Gough Whitlam’s valedictory point in ‘The Whitlam Legacy’ has stayed with me. His advice is:

“Never forget the primacy of parliament as the great forum for developing, presenting and explaining policy.

If we develop, define and defend our policies thoroughly before their implementation, we will be much less likely to be blown off course”.

Parliament As A Forum – Community-Based Policymaking?

How wonderful if our MPs, as Gough suggests, made some genuine attempts to explain, refine and develop policy in Parliament. With our Independent MPs we might even approach something like community-based policymaking where our leaders ‘take us with them’??

Over the past few weeks I have heard on the radio various people saying we need to ‘have conversations’…yes please!

Food Production And Smart Farming A Starting Point?

Sue Neales a rural reporter whose articles I read with interest has written this week that:

“Amid the maelstrom of the vanishing car industry, there is quiet talk of a return to agriculture and food processing as the mainstay of the ‘new’ Australian economy..

Not ye olde agriculture of the past…but a farm sector driven by the significant scientific and technological advancements of the past two decades and the pressing need to double local food production and exports in just 20 years..

Australia is well placed to be an exporter of more than just food. It also has enormous potential to export agricultural skills and technology, especially in pastoral and dryland farming where Australia is regarded as a world leader.”

How To Proceed?

Comments From The Global Food Forum:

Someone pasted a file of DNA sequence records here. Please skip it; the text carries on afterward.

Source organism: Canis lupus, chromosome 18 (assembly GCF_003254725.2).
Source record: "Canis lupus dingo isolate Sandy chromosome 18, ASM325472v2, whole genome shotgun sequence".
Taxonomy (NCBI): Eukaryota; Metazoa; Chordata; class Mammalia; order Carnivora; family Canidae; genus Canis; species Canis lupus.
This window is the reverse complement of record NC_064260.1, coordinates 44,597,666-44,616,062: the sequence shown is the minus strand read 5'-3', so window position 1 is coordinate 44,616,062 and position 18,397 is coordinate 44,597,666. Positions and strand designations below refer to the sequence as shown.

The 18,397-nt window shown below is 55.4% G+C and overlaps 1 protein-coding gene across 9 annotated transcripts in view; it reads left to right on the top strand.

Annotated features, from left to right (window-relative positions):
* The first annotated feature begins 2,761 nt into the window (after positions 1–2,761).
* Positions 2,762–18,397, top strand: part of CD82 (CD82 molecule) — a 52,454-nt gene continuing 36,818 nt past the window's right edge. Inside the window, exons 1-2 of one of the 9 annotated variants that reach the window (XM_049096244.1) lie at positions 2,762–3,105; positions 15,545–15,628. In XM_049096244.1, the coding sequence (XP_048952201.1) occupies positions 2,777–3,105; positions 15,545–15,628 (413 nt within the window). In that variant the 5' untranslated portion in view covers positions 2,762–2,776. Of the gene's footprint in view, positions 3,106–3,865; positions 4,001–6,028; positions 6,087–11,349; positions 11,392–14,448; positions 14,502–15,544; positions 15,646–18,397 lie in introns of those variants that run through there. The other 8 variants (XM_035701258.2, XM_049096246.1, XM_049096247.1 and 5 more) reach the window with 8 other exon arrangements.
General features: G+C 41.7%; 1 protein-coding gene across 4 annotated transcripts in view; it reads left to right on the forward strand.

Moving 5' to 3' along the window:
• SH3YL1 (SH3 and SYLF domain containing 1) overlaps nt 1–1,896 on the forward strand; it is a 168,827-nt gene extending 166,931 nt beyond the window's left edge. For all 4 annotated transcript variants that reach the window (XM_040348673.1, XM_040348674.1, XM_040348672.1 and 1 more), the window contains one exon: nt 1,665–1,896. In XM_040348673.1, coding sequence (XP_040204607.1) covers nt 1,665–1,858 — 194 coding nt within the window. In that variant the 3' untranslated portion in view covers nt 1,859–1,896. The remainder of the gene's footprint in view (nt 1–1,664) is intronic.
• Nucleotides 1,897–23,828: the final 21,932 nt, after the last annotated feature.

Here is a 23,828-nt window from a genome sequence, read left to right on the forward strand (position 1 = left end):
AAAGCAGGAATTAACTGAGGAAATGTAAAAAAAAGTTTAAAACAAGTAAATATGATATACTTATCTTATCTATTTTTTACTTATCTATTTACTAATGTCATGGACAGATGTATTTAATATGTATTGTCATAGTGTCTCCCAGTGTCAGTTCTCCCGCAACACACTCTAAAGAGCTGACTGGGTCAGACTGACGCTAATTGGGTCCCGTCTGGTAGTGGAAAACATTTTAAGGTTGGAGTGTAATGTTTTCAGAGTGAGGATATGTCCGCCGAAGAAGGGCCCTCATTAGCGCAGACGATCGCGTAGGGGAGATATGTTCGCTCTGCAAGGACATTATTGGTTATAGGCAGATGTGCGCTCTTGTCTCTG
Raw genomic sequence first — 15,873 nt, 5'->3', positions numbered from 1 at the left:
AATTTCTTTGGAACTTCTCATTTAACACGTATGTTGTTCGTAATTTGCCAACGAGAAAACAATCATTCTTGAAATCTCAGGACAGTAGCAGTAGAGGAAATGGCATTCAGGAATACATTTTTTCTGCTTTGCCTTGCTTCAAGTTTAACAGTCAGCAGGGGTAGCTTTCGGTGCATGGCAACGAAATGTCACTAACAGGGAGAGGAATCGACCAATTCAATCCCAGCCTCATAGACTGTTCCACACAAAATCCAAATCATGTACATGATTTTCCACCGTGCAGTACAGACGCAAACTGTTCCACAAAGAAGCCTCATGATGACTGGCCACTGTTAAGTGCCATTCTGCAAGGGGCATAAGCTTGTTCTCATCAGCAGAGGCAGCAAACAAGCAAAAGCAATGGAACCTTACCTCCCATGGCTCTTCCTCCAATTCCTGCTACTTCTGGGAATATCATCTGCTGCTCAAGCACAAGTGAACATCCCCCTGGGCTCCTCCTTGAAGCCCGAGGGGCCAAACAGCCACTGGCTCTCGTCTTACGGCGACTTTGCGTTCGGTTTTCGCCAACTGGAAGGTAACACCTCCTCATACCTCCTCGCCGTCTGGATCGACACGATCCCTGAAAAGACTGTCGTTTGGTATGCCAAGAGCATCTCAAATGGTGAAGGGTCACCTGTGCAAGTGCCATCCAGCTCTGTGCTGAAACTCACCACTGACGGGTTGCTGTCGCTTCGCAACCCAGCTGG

FIRST: We have the technology but we need the people ie future farmers with brains and education, reports Sue Neales. With Agriculture not coming across as ‘sexy’ and the lack of young people looking for opportunities here, Professor Jim Pratley‘s report has called for:

  • farmers, rural leaders, businesses and universities to work together to raise the profile of careers in agriculture
  • more agricultural subjects in secondary schools
  • the retention of specialist agricultural high schools
  • better integration of national agricultural issues into school curricula, starting from primary school

SECOND: Moving from a ‘mining boom to a dining boom’. These are the words of Anthony Pratt, Visy executive chairman, repeated at the recent Global Food Forum by Terry Davis of Coca-Cola Amatil. He said:

“How we reduce our high labour costs without materially impacting on ordinary Australians’ living standards is a core issue – to address this in part, I would like to see a review of payroll taxes by the states. The federal government ..can facilitate a rebalancing of state government revenues as part of the tax reform agenda.”

THIRD: Boosting Investment Across The Entire Supply Chain Goodman Fielder CEO, Chris Delaney, told the Forum:

“If Australia is serious about developing its food industry and also becoming the food bowl to Asia..that means having the most efficient supply and manufacturing right across the value chain from grower to processor to retailer, including our capacity to export.

Our national interest, therefore, can be served by ensuring we attract and sustain the appropriate level of investment right across this value chain.”

Dealing With Our High Labour Costs

Terry Davis says where government can provide leadership is to balance our high labour cost environment by providing non-mining manufacturing with investment allowances.

Accelerated depreciation allowances would allow Australian manufacturers to invest and

“produce premium brands to profitably service the growing middle class of Asia”.

Let’s have some conversations!

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